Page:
Stabiity for Systems with Unknown Time Delays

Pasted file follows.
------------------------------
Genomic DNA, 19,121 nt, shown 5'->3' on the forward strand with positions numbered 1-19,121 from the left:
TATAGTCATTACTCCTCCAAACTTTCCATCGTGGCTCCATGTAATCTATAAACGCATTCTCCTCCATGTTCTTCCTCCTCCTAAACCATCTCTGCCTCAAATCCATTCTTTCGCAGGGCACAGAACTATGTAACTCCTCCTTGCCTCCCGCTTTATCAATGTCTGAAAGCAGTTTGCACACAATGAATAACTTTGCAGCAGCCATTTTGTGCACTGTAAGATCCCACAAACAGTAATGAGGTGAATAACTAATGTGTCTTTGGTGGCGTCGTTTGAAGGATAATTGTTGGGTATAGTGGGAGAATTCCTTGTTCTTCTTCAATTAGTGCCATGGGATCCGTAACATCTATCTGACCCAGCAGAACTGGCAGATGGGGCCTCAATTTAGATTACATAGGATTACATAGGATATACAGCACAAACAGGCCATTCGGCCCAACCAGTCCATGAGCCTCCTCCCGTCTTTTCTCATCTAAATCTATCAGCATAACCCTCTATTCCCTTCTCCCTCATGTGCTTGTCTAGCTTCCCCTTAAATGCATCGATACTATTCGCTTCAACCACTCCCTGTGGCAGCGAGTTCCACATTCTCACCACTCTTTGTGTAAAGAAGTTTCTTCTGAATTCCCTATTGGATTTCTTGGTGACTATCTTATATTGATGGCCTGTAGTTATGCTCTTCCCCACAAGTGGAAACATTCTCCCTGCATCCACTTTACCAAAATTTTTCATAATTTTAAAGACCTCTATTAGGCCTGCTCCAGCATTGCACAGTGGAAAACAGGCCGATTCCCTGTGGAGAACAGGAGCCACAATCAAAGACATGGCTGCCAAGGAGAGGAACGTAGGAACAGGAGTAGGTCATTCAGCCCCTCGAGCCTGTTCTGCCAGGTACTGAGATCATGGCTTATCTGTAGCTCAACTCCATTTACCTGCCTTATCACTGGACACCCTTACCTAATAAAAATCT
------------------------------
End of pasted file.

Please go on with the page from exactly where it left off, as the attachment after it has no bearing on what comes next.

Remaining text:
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Time delays are of long-standing interest in the study of control systems since they appear in many practical control problems and tend to degrade overall system performance. In this thesis, we consider two distinct problems involving uncertain time delays. The first problem that we consider is the achievable delay margin problem, which is determining the longest delay for which stability can be maintained when using a linear time invariant (LTI) controller. This problem has been considered in continuous-time, where bounds (often tight) have been found for plants with non-zero right half plane poles. In this work, we consider the discrete-time case, where we prove that an LTI controller exists which stabilizes the plant and the plant with a one step delay if and only if the plant has no negative, real unstable poles. The second problem that we consider is stabilizing any continuous-time single-input single-output LTI plant with an arbitrarily large time delay and gain. To solve this problem, we propose a simple generalized hold whose resulting discretized system is amenable to adaptive control. Furthermore, by exploiting the structure of the resulting discretized system, we propose purpose built estimators for the unknown gain and delay, which allows us to not only provide bounded-input bounded-output (BIBO) closed-loop stability, but also guarantees the exponential decay of any plant initial conditions, robustness to un-modelled dynamics, and tolerance to occasional, possibly persistent, jumps in the gain and delay. Furthermore, for the case of a first order plant, a similar, but suitably modified controller is shown to tolerate continuous variation of the unknown delay while still providing BIBO closed-loop stability.